The institute published the second edition of the Compressed Air Handbook in 1954, followed by the third edition in 1966. Between these two editions, in 1962, CAGI’s Rock Drill Section published its Handbook on Preventative Maintenance.

Through the 1960s, CAGI invested significant time and funding to producing educational articles in professional publications such as Plant Engineering. This initiative would soon generate more than 40 expert articles on key issues involving compressed air.

Technical progress 1950-1970

Meanwhile, technical progress continued on several fronts. By 1958, CAGI members were involved in ASA B19.1 (Standard for Compressor Systems) and serving on the ASME Power Test Code Committee on Displacement Compressors. CAGI would eventually take primary responsibility for the B19 standard.

Soon, CAGI was invited to attend the ISO/TC 118 committee to work on methods for acceptance tests for displacement compressors, and its Pneumatic Tool Section was working on safety standards. By the end of the sixties, work on domestic and international standards was a routine endeavor for the institute.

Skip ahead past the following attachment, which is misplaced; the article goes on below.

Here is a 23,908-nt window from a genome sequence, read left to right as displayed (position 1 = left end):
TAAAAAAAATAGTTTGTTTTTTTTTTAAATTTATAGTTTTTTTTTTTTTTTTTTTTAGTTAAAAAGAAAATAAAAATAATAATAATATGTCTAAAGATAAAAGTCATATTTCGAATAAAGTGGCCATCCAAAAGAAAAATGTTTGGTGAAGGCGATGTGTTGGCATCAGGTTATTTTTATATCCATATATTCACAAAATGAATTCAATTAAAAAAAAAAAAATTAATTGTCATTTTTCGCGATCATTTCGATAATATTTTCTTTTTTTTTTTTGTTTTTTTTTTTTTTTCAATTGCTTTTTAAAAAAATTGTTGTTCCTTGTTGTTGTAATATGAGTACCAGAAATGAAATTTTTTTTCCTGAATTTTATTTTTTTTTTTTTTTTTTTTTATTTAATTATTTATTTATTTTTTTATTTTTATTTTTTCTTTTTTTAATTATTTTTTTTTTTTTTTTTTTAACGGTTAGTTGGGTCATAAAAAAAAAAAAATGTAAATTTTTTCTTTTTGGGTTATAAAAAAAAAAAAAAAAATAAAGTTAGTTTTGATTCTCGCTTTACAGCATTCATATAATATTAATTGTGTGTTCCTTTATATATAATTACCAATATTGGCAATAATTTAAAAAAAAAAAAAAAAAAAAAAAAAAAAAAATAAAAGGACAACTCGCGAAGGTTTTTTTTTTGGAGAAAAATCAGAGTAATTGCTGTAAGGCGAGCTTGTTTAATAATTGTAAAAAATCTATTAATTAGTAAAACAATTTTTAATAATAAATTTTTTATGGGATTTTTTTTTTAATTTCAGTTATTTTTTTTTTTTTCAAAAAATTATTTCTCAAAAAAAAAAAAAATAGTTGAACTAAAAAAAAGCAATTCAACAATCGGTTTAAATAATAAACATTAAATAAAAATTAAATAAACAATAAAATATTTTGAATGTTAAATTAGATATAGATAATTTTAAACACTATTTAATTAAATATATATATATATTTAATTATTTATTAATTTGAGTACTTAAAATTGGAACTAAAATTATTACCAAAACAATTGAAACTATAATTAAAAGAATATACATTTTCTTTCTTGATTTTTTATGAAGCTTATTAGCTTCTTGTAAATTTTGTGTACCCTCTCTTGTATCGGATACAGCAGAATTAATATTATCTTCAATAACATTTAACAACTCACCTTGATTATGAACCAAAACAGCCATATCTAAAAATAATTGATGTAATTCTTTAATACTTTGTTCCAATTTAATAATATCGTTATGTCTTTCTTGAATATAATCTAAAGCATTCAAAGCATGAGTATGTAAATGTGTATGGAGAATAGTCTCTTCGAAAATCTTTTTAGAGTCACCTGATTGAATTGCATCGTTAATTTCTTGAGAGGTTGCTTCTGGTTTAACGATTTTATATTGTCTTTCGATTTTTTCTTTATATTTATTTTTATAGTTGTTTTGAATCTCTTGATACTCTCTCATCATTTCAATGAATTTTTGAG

Aligning with international leaders

Like CAGI’s educational reputation, CAGI’s technical prowess was also turning heads and expanding its influence internationally. In 1962, when President Kennedy signed the historic Trade Expansion Act, CAGI was accepted for an associate membership in the influential American Standards Association, currently the American National Standards Institute (ANSI).

This key development allowed the institute to provide input to the International Organization for Standardization (ISO), vaulting CAGI onto the world stage. Realizing that ISO standards would have a major impact on domestic and exported compressor products, CAGI gradually took an active and leadership role in ISO technical committees and working groups.

In 1965, CAGI began its partnership with Pneurop, the newly formed Organization of European Pneumatic Tool Manufacturers, which would expand to form an organization devoted to compressed air system equipment similar to CAGI. From this beginning, CAGI would continue to send a delegation to Pneurop annual meetings, eventually representing compressors, pneumatic tools, and air drying and filtration equipment.

1970s: a recognized leader